Each half-mile on the Practice Loop is marked with a blue dot. A short distance after the first half-mile marker, I choose the option to take the side trail for the view at Echo Point. On this short trail, it doesn't take long before the white lines turn to yellow with the warning: "Foot Trail." A little further, a mass of yellow dots marks the obvious end of the trail.
And what a view it is on this warm, seductive day in early May. Looking down on the lush bottom of Echo Canyon, a side canyon of Negro Bill—the swirling layers and scalloped edges of the rounded canyon walls remind me of a lopsided, multi layered birthday cake. Beyond the canyon walls, I am surrounded by the undulating rhythm of the rich red-brown sandstone. Depressions within the slickrock, which are filled with wind- blown soil, have created a wonderful surprise—mini gardens where Mormon tea, prickly pear, yucca, pinyon pines, junipers and scrub oak thrive.
As I listen to a pair of mourning doves soothingly coo their melancholy song, I watch a red-tailed hawk and some turkey vultures gain altitude by hitchhiking a ride on the rising thermals. Effortlessly they circle ever higher in a powdery blue sky, a sharp contrast to the speed-demon antics of the white-throated swifts that whiz in and out of the canyon—one of the fastest birds in North America, they can dive off cliffs at speeds up to 200 mph.
After a long refreshing break, I'm back on the Practice Loop, and the next blue dot marker indicates that I've covered the distance of one mile. After that, several sand pits, which drag at my feet, bring most mountain bikes to a frustrating halt! The last 1.5 mile blue dot comes up just before returning to the main trail, where it is clearly marked on the slickrock—left to return to the parking lot, or right to continue further on.
A quick ten-minute drive out of town makes this highly accessible, year round treasure ideal for short, spontaneous outings. It is most crowded in the spring, but it's also popular in the fall when weather conditions are usually at their optimum. What a difference the solitude of winter makes, when the trail often disappears under a bed of snow—a tremendous contrast to the other extreme, when summer temperatures often rise above the century mark. Then it's a recipe for a blazing workout in a land of minimal shade where the heat radiates off the slickrock walls like a convection oven. At that time of year start very early (the crack of dawn) or very late in the afternoon and be sure to carry a huge supply of water!!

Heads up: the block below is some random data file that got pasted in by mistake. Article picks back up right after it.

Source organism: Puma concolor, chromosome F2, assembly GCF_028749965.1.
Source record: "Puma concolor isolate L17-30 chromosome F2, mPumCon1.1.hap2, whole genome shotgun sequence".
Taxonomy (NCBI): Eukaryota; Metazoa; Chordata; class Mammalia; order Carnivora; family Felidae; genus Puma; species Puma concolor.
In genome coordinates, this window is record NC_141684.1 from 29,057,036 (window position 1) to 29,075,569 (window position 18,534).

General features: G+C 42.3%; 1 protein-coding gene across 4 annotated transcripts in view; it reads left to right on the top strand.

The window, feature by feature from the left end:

Biological Soil Crust (aka)
Cryptos (krip’ tose):
The surface of
Moab’s desert is held
together by a thin skin of living organisms known as cryptobiotic
soil or cryptos. It has a lumpy black appearance, is very
fragile, and takes decades to heal when it has been damaged.
This soil is a critical part of the survival of the desert.
The cryptobiotic organisms help to stabilize the soil, hold
moisture, and provide protection for germination of the seeds
of other plants. Without it the dry areas of the west would
be much different. Although some disturbance is normal and
helps the soil to capture moisture, excessive disturbance
by hooves, bicycle tires and hiking boots has been shown
to destroy the cryptobiotic organisms and their contribution
to the soil. When you walk around Moab avoid crushing the
cryptos. Stay on trails, walk in washes, hop from stone to
stone. Whatever it takes, don’t crunch the cryptos
unless you absolutely have to!
Cryptobiotic soil garden